5

Like this? \documentclass[margin=3mm]{standalone} \usepackage{tikz} \tikzset{ pics/arcirc/.style args={#1,name=#2}{ code={ \begin{scope}[local bounding box=#2,>=latex] \foreach \x in {0,30,...,360} \draw[<-,#1] (\x:0.35cm) -- (\x:0.7cm); \end{scope} } } } \begin{document} \begin{tikzpicture} \pic at (0,0) {arcirc={...


1

You could with a little creativity create a lot of codes for what you ask for. I suggest these two, one of which uses a beautiful macro of the best user @egreg that you can see in this link: How to elongate down arrow?. This type of macro is useful to increase the length of the vertical arrow. First proposal using xy package \documentclass[a4paper,12pt]{...


1

A simple solution with stackengine: \documentclass{article} \usepackage{amsmath, amssymb, amsthm} \newcommand{\pd}[2]{\dfrac{\partial#1}{\partial#2}} \usepackage[usestackEOL]{stackengine} \begin{document} ’Twas brillig, and the slithy toves did gyre and gimble in the wabe; all mimsy were the borogoves, and the mome raths outgrabe. \begin{equation*} \...


1

With tikz-cd: \documentclass[11pt,a4paper]{report} \usepackage{amsmath} \usepackage{tikz-cd} \begin{document} \[ \begin{tikzcd}[row sep=2em] \begin{array}{c} \text{word or phrase} \\ \text{word or phrase} \end{array} \arrow[d] & \text{word or phrase} \arrow[d] \\ \dfrac{\partial f}{\partial x} & \dfrac{\partial f}{\partial t} \end{tikzcd} \] \end{...


2

I add two little answers: 1st proposal \documentclass{article} \usepackage{mathtools} \begin{document} \[f\colon X\overset{\raise-.5ex\hbox{$\sim$}}{\longrightarrow}Y\] \end{document} 2nd proposal Using tikz-cd package: \documentclass[12pt]{article} \usepackage{tikz-cd,relsize} \tikzset{close/.style={outer sep=-1.2pt}} \usepackage{lipsum} \begin{...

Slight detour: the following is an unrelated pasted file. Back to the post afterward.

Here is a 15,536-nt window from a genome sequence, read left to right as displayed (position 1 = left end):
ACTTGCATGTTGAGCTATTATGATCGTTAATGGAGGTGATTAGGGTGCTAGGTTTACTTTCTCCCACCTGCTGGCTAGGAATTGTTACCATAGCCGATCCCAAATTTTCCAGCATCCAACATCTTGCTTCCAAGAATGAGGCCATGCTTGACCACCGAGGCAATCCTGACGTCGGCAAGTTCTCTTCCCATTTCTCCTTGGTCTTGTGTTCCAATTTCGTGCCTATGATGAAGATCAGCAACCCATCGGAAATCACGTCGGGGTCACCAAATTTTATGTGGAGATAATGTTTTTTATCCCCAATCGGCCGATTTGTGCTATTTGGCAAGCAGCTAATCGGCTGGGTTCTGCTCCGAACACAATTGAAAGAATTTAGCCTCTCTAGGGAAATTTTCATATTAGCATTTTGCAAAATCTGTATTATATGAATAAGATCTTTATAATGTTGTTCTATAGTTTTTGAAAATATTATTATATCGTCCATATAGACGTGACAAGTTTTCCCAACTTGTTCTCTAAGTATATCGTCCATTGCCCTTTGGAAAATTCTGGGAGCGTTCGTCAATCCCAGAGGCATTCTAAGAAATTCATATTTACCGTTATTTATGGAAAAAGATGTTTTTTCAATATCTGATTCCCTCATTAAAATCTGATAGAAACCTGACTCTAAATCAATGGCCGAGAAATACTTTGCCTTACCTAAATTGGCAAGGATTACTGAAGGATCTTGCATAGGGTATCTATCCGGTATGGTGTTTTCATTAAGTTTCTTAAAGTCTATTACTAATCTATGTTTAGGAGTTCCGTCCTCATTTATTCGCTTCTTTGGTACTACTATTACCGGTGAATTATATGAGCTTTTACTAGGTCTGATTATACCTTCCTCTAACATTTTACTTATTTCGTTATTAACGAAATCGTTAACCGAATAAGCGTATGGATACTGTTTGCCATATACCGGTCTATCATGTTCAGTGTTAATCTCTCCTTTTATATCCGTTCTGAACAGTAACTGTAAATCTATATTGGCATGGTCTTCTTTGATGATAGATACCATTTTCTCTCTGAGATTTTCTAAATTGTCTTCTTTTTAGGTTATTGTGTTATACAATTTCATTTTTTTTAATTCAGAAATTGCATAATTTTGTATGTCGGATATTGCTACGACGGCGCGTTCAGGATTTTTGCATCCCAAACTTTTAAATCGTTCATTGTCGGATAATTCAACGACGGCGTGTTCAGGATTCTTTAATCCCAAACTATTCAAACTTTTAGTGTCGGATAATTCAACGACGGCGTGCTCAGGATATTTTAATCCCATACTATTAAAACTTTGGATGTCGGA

2

Simply add y axis line style={stealth-} at the end of your axis options. See pgfplots manual p271 §4.9. Axis description (in v1.15) \documentclass{article} \usepackage{pgfplots} \pgfplotsset{compat=newest} \begin{document} \begin{tikzpicture} \begin{axis}[ legend pos=outer north east, legend cell align={left}, grid, grid style=dashed, xmax=1....


3

Two individual arrows with a small offset: \documentclass{article} \usepackage[all]{xy} \begin{document} \xymatrix{ \ar@<-0.5ex>[d]\ar@<0.5ex>[d] \\ {} } \end{document} For people who might prefer tikz-cd: \documentclass{article} \usepackage{tikz-cd} \begin{document} \begin{tikzcd} \arrow[d]\arrow[d,xshift=1ex] \\ {} \end{...


2

As described in the manual, section 70.6 Shapes with multiple text parts, there are predefined anchors at the borders between the node parts. If you name your node foo, then foo.two split north is the point where your arrow is pointing to, so you can do \draw [<-] (foo.two split north) -- +(0,1cm) node[above]{bar}; to get \documentclass[]{article} \...


1

Define as node the starting and the ending points. \documentclass{article} \usepackage{tikz} \begin{document} \begin{tikzpicture} \node (A) at (2,1) {}; \node (B) at (3,2) {}; \draw[-latex,thick] (A) edge[bend left=50] (B); \end{tikzpicture} \end{document}


4

You could define an escape character with escapechar so that you can define your tikz code in your listing code. In addition, to prevent the tikz figure from disrupting your listing code, activate the overlay option. You could furthermore make use of remember picture if you want to be able to reference the code from elsewhere in the slide. \documentclass{...


Top 50 recent answers are included